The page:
While Jon and Chad were speaking they played a variety of videos of football players suffering concussions, including Jahvid Best, Kevin Everett, DeSean Jackson and various high school and even pee-wee football hits. At times it was distracting seeing over and over how incredibly violent football can be. Jon and Chad were both asked if, based on what they had seen, if they would allow their children to play football. Both responded yes, with the caveat that they might not do so until high school. Part of this is that with increased awareness of concussions they felt that players are much more likely to be protected and avoid the kind of long term impacts of repeated, untreated head injuries.
While discussing preventing injuries generally, they spoke of the importance of fitness and strength training. Many players come into college able to bench press incredibly weights, but without the core strength that prevents many injuries. One of the big focuses of summer bridge programs is getting players into fitness programs that prepare them for the rigors of a long football season.
Obviously, neither could discuss specific injuries, but they did mention a hypothetical injury in which a player tears his calf without tearing any knee ligaments. Basically, when a body part experiences extreme force that it cannot absorb normally, something has to give. They have seen injuries when a player broke a bone but the surrounding soft tissue was fine because the bone absorbed the entire energy force of the hit. In this hypothetical, the calf muscle took the brunt of the force while the surrounding ligaments were 'only' sprained - a relatively lucky result since a muscle tear heals more quickly and is less complicated than ACL or MCL tears.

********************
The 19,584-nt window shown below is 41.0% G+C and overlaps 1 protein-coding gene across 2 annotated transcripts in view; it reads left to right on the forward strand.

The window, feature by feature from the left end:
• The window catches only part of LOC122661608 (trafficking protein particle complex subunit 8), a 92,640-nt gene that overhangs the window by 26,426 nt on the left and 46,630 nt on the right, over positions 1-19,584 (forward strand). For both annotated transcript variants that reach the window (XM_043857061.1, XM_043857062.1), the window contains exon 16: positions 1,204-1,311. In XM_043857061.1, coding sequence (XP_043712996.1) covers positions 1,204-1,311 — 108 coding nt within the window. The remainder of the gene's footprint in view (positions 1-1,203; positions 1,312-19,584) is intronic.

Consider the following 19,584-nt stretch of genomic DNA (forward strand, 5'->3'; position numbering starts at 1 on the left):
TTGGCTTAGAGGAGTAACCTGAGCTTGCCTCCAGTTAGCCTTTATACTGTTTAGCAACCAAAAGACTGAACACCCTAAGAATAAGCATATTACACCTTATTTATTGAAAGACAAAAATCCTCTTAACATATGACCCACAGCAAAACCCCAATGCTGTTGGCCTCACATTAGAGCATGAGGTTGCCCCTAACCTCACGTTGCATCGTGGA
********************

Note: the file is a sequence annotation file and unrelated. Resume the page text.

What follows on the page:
On what happened to Washington St. against ASU
It's something that was really surprising because of the progress they had made on the field against Oregon and Stanford. When talking with Coach Wulff, he couldn't begin to explain why it happened.
On how James Montgomery is doing
He had an excellent start to the year and was a big part of the WSU offense, but he got really beat up last week and picked up a concussion that will keep him out against Cal.
With Brock Mansion making his first start, Cal is likely to focus on the run. How is WSU's run defense?
Tony burst out laughing upon hearing this question, then said that Shane Vereen is likely to get some good exercise running the ball this week. Suffice to say that confidence in slowing down Cal's running game is not high in Pullman.
What's the weather forecast up north? Any type of winds to make passing the ball more difficult?
There might be some rain, but no extreme conditions.
Any chance that Cal will struggle again on the road?
Well, Cal's road losses have all come against teams that are already bowl eligible, or would eventually be if they hadn't cheated. Needless to say, Washington St. isn't one of those teams, and Cal will have the most talent on the field.
Any last thoughts on the matchup?